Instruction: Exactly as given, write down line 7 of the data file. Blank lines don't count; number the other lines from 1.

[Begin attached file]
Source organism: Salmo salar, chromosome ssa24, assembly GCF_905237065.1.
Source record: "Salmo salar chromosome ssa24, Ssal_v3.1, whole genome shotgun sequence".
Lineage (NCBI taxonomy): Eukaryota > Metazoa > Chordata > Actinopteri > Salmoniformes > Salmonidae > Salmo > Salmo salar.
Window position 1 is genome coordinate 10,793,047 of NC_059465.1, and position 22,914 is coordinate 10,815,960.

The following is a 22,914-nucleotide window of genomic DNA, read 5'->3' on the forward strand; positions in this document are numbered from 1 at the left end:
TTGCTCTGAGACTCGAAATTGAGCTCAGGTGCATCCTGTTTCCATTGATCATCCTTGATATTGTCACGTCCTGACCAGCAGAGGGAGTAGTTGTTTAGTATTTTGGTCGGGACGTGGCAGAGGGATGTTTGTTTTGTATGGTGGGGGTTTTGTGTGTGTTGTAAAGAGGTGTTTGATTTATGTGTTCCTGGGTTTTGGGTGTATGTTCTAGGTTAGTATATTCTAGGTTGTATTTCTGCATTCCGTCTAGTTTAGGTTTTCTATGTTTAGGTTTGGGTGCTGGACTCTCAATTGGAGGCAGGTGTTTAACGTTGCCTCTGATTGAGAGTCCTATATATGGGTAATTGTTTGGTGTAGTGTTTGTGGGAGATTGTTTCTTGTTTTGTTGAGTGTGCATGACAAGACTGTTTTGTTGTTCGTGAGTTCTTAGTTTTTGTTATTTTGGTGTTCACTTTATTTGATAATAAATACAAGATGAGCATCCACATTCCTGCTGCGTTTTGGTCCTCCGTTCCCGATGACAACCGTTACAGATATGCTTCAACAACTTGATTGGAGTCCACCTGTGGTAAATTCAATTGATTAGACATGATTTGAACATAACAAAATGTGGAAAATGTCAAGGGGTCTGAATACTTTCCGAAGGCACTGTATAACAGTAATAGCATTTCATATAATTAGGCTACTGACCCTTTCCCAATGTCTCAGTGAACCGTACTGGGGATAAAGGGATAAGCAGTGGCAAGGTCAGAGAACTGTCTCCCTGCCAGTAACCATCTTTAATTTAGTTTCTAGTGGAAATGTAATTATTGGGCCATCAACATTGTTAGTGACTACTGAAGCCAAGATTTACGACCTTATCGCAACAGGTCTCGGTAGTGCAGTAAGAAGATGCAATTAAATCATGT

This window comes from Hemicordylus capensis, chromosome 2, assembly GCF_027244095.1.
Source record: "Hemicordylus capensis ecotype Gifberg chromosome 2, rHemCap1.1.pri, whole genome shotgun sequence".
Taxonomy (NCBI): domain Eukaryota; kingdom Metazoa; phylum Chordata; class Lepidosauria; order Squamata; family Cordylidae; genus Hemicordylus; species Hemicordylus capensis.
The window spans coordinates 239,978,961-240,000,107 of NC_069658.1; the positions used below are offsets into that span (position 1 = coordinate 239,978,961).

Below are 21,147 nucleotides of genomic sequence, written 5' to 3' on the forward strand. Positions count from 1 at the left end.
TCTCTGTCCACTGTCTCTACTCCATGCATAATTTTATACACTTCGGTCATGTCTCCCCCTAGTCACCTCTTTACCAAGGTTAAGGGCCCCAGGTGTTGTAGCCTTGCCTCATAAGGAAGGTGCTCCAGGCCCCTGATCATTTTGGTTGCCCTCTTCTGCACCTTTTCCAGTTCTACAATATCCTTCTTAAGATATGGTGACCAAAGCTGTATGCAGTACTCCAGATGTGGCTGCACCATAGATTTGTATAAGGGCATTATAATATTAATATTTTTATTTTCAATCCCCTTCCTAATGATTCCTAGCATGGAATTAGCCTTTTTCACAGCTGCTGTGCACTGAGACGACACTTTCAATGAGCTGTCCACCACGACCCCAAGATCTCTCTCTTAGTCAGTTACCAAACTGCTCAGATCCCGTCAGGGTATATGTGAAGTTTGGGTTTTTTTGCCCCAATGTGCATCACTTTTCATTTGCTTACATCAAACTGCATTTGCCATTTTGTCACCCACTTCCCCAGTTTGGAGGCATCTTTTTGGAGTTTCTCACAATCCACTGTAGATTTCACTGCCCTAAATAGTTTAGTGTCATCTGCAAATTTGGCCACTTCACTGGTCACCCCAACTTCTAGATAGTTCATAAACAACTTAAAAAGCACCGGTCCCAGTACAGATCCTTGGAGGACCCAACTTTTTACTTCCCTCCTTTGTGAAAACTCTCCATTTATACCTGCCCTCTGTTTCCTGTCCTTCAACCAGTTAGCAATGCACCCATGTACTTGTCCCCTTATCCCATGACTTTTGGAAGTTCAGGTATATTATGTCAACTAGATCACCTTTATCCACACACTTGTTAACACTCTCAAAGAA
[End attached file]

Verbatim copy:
This window comes from Hemicordylus capensis, chromosome 2, assembly GCF_027244095.1.